Boron neutron capture therapy (BNCT) is a tumour selective particle radiotherapy, based on the administration of boron carriers incorporated preferentially by tumour cells, followed by irradiation with a thermal or epithermal neutron beam. BNCT clinical results to date show therapeutic efficacy, associated with an improvement in patient quality of life and prolonged survival. Translational research in adequate experimental models is necessary to optimise BNCT for different pathologies. This review recapitulates some examples of BNCT radiobiological studies for different pathologies and clinical scenarios, strategies to optimise boron targeting, enhance BNCT therapeutic effect and minimise radiotoxicity. It also describes the radiobiological mechanisms induced by BNCT, and the importance of the detection of biomarkers to monitor and predict the therapeutic efficacy and toxicity of BNCT alone or combined with other strategies. Besides, there is a brief comment on the introduction of accelerator-based neutron sources in BNCT. These sources would expand the clinical BNCT services to more patients, and would help to make BNCT a standard treatment modality for various types of cancer. Radiobiological BNCT studies have been of utmost importance to make progress in BNCT, being essential to design novel, safe and effective clinical BNCT protocols.
DNA damage and repair studies are at the core of the radiation biology field and represent also the fundamental principles informing radiation therapy (RT). DNA damage levels are a function of radiation dose, whereas the type of damage and biological effects such as DNA damage complexity, depend on radiation quality that is linear energy transfer (LET). Both levels and types of DNA damage determine cell fate, which can include necrosis, apoptosis, senescence or autophagy. Herein, we present an overview of current RT modalities in the light of DNA damage and repair with emphasis on medium to high-LET radiation. Proton radiation is discussed along with its new adaptation of FLASH RT. RT based on α-particles includes brachytherapy and nuclear-RT, that is proton-boron capture therapy (PBCT) and boron-neutron capture therapy (BNCT). We also discuss carbon ion therapy along with combinatorial immune-based therapies and high-LET RT. For each RT modality, we summarise relevant DNA damage studies. Finally, we provide an update of the role of DNA repair in high-LET RT and we explore the biological responses triggered by differential LET and dose.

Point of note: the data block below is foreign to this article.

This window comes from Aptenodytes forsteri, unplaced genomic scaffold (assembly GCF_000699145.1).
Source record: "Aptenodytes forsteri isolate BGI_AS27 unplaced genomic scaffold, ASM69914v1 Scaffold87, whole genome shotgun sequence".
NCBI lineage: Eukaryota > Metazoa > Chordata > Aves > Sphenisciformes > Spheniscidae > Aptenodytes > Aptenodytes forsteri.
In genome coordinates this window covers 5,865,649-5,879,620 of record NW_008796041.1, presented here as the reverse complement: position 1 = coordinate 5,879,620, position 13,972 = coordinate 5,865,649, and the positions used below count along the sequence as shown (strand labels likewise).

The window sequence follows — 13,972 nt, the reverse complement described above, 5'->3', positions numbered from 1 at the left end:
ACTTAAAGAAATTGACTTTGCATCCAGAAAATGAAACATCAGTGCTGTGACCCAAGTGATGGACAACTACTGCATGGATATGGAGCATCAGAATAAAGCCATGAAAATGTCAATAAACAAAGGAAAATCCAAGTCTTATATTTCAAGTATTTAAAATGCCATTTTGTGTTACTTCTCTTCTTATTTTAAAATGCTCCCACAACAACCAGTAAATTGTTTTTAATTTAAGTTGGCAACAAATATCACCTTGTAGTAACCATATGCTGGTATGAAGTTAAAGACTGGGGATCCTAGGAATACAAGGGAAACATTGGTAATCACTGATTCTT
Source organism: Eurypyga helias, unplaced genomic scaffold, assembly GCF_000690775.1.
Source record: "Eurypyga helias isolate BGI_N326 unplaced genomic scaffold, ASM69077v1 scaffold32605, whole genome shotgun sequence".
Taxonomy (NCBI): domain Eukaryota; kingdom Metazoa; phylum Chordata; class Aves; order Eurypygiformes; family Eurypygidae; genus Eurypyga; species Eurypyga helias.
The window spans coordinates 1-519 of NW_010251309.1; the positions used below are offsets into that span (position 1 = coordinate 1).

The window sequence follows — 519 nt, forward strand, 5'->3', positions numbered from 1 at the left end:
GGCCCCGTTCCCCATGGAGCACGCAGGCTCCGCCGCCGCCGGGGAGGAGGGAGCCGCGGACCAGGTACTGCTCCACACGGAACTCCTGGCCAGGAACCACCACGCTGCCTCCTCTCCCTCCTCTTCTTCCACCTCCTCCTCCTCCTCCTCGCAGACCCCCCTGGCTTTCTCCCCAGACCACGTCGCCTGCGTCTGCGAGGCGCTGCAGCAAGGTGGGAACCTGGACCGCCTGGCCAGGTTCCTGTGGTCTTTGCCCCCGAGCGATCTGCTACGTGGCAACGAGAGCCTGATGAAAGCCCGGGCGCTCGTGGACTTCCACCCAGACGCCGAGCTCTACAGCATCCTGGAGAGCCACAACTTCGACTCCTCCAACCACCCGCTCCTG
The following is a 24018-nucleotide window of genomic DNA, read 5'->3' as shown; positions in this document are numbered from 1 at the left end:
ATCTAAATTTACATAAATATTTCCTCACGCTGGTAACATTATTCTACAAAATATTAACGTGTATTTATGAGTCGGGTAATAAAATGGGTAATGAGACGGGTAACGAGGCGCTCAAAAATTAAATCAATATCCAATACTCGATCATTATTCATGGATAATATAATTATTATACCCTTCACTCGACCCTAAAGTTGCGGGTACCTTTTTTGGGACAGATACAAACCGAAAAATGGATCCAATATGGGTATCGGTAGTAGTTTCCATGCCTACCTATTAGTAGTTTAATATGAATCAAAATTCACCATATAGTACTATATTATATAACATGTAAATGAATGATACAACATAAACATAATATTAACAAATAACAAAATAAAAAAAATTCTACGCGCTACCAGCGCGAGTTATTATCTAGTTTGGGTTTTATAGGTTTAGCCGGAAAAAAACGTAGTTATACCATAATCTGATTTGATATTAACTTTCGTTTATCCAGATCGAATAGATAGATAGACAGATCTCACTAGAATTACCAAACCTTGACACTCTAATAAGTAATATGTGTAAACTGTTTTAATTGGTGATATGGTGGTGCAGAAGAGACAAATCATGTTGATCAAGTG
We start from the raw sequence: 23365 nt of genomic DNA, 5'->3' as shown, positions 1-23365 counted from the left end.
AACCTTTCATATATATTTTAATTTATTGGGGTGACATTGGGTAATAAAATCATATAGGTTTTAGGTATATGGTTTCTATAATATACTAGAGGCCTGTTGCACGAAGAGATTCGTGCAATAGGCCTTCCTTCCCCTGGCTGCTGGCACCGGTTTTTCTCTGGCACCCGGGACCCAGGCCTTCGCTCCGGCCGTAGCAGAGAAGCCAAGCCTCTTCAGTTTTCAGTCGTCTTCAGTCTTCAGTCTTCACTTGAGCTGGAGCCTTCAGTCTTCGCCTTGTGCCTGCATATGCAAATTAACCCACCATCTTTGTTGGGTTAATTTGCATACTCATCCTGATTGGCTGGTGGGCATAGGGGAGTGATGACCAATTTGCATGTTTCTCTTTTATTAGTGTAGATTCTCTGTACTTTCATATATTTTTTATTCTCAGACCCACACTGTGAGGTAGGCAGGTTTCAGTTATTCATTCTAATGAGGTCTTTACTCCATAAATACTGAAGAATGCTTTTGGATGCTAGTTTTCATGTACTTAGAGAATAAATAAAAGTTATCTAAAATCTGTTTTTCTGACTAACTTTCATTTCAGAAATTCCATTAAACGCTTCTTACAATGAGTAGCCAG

Ionising radiotherapy is a well-established, effective cancer treatment modality, whose efficacy has improved with the application of newer technological modalities. However, patient outcomes are governed and potentially limited by aspects of tumour biology that are associated with radioresistance. Patients also still endure treatment-associated toxicities owed to the action of ionising radiation in normoxic tissue adjacent to the tumour mass. Tumour hypoxia is recognised as a key component of the tumour microenvironment and is well established as leading to therapy resistance and poor prognosis. In this review, we outline the current understanding of hypoxia-mediated radiotherapy resistance, before exploring targeting tumour hypoxia for radiotherapy sensitisation to improve treatment outcomes and increase the therapeutic window. This includes increasing oxygen availability in solid tumours, the use of hypoxia-activated prodrugs, targeting of hypoxia-regulated or associated signalling pathways, as well as the use of high-LET radiotherapy modalities. Ultimately, targeting hypoxic radiobiology combined with precise radiotherapy delivery modalities and modelling should be associated with improvement to patient outcomes.